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home : features : features February 7, 2016

3/6/2013 10:45:00 AM
Quad-city area families learn about kindergarten options at Fair
Alice Mattingly, 3, at an art booth during the Kindergarten Transition and Resource Fair.
Courtesy photo
Alice Mattingly, 3, at an art booth during the Kindergarten Transition and Resource Fair.
Courtesy photo
Special to the Tribune

This past Saturday, families from all over the quad-city area attended the third annual Kindergarten Transition and Resource Fair on the Yavapai College Prescott Campus.

Humboldt Unified School District was one of many area schools represented at the free fair. Staff offered information to parents about their schools' kindergarten programs and ways to get children ready to succeed in school.

The most popular tip? "Read to them," said Penny Nicholson, kindergarten teacher at Washington Traditional School. "Reading is the foundation for everything else."

Studies show that reading aloud to young children for 15-30 minutes daily has a number of benefits, including building vocabulary, raising IQ, helping children develop focus and attention skills, and building imagination. All these things are critical for school success.

To celebrate the importance of reading, the Yavapai College NAEYC Future Teachers Club threw a Dr. Seuss Birthday Bash at the fair. Families participated in a number of activities, including games, art project, cookie decorating, and of course, reading.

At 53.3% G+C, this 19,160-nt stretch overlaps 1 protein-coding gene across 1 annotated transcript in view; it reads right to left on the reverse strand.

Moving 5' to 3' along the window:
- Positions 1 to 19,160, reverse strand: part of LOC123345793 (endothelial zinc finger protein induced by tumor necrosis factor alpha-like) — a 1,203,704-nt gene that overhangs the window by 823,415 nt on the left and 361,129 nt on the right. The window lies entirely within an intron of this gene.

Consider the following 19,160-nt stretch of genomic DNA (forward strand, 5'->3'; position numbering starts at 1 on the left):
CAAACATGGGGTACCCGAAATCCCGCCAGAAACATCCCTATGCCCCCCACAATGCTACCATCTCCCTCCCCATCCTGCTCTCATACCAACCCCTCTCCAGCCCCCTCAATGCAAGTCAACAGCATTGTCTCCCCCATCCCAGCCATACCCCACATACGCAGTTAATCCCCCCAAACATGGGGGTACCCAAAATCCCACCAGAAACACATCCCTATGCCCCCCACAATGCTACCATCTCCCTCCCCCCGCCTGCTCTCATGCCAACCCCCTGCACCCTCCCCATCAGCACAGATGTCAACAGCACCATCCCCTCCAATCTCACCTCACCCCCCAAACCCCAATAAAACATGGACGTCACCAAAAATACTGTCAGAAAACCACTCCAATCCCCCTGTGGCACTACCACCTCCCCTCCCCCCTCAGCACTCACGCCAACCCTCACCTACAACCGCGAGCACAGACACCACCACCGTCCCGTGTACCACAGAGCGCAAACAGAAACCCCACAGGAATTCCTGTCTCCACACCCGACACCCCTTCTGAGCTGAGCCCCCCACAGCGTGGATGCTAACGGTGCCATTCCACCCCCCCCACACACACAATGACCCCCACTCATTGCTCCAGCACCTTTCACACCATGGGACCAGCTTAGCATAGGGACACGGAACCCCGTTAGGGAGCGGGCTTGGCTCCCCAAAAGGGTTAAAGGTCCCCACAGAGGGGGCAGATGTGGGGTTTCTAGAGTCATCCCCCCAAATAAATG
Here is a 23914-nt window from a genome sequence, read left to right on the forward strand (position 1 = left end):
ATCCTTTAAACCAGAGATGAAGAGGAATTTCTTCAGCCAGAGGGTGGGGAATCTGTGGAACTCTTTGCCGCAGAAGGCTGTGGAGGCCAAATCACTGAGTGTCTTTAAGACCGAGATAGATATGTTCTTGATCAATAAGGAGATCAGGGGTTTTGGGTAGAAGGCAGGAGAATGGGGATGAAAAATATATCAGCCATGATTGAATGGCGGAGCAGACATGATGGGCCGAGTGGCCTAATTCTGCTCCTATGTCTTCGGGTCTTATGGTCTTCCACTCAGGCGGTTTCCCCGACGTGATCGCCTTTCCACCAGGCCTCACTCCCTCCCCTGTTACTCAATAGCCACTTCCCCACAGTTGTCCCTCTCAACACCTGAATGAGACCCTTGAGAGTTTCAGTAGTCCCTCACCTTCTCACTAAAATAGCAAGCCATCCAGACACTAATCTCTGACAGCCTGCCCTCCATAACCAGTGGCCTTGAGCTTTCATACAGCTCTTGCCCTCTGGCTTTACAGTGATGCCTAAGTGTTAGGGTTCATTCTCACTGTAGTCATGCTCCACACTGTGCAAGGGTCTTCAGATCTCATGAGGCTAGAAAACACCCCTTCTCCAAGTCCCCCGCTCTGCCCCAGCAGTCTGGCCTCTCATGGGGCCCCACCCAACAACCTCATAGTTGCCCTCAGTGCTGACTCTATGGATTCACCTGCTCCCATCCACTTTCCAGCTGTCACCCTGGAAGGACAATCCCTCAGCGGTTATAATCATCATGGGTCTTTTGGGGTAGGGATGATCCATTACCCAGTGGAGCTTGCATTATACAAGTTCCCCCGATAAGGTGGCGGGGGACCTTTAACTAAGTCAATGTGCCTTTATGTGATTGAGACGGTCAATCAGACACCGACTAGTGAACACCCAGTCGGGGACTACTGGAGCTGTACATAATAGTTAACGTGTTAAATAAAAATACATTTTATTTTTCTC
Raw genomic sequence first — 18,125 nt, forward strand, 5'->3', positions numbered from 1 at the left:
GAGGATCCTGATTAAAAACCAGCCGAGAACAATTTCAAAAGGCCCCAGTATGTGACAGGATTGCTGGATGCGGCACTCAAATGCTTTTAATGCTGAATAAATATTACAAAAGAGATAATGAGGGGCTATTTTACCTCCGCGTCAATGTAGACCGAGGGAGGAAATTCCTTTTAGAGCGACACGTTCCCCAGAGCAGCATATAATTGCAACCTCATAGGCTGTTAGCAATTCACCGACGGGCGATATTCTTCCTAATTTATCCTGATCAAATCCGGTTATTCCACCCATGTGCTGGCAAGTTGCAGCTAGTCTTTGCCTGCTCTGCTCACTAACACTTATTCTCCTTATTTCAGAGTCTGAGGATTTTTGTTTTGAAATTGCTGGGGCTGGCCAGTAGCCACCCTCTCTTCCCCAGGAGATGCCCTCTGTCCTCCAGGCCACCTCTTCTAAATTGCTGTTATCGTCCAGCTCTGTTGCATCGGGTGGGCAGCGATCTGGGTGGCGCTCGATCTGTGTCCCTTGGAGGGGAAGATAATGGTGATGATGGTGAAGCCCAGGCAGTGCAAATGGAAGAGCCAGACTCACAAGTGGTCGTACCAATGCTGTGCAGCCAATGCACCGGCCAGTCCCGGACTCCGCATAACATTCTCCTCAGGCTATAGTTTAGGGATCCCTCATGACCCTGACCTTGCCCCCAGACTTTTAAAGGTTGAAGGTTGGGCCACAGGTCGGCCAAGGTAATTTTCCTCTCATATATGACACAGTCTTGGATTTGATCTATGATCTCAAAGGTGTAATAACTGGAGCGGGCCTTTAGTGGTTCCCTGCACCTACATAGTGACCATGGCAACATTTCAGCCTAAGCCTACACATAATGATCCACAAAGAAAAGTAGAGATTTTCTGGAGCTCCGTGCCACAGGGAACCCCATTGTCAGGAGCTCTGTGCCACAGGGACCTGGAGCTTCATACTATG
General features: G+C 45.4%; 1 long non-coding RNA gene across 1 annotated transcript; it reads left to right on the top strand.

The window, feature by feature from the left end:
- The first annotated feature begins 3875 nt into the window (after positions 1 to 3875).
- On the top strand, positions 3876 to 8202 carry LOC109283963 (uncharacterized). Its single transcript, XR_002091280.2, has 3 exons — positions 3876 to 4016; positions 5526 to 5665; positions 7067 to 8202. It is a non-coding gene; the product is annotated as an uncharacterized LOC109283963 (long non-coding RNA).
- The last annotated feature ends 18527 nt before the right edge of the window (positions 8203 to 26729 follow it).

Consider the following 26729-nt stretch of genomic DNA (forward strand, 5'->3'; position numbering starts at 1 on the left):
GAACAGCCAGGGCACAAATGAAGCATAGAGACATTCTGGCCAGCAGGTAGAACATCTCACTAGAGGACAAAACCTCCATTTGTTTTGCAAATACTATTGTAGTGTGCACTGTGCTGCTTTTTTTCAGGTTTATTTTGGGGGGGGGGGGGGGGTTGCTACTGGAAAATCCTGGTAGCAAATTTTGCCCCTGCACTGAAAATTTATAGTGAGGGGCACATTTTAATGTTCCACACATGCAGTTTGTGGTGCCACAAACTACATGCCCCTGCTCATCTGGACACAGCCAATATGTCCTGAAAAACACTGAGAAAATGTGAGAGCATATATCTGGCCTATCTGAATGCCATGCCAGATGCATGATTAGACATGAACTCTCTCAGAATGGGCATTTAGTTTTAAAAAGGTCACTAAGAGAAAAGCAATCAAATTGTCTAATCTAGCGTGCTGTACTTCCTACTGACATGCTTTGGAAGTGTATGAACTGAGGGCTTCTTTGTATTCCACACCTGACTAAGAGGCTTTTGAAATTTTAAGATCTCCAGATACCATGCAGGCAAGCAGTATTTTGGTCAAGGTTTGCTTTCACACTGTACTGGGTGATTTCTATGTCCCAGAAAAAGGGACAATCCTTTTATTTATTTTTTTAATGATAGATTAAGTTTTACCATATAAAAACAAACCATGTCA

"You have to read to them every single day," said Bo Woods, who attended the Kindergarten Fair and Dr. Seuss Birthday Bash with his wife Jennifer and their two kids Chessa and Cash. The Woods learned at the fair about the tri-city area's open enrollment policy, which allows families to enroll their child in any of the area schools. As a result, Bo and Jennifer will attend as many open houses as they can to select the best school for their children.

Many area teachers also spoke about the benefits of enrolling children in quality preschool or childcare.

"Children who attend preschool come to kindergarten more socially and academically prepared," said Lynette Buskirk, kindergarten teacher at Prescott Valley's Mountain View Elementary. "They focus for longer periods of time, and they have better social skills. They start the year ahead."

The stakes are high for today's kindergartens.

"With the new common core standards focused on critical thinking skills, the academics are more strenuous," said Julie Bekkala, kindergarten teacher at Liberty Traditional School in Prescott Valley. "The children who have gone to preschool get a jump start on their education."

Julie Mattingly, mother of 3-year-old Alice, was surprised to learn that many of the area schools offer a Pre-K program. Since research has shown that quality preschool has a number of benefits, including improving math, language and social skills, Mattingly is thinking of enrolling her daughter.

One last tip to get your child ready for school? "Don't wait until July or August to get their kindergarten check-up," said John Coomer of Ponderosa Pediatrics in Prescott. Since all kids need a checkup before entering kindergarten, Coomer said these months are swamped.

The Kindergarten Transition and Resource Fair and Dr. Seuss Birthday Bash was organized by the Del E Webb Family Enrichment Center and the Yavapai College NAEYC Future Teachers Club with a grant from First Things First. First Things First works to make sure all young children in Arizona are healthy and ready to succeed. For more information about First Things First, visit ReadyAZKids.com.

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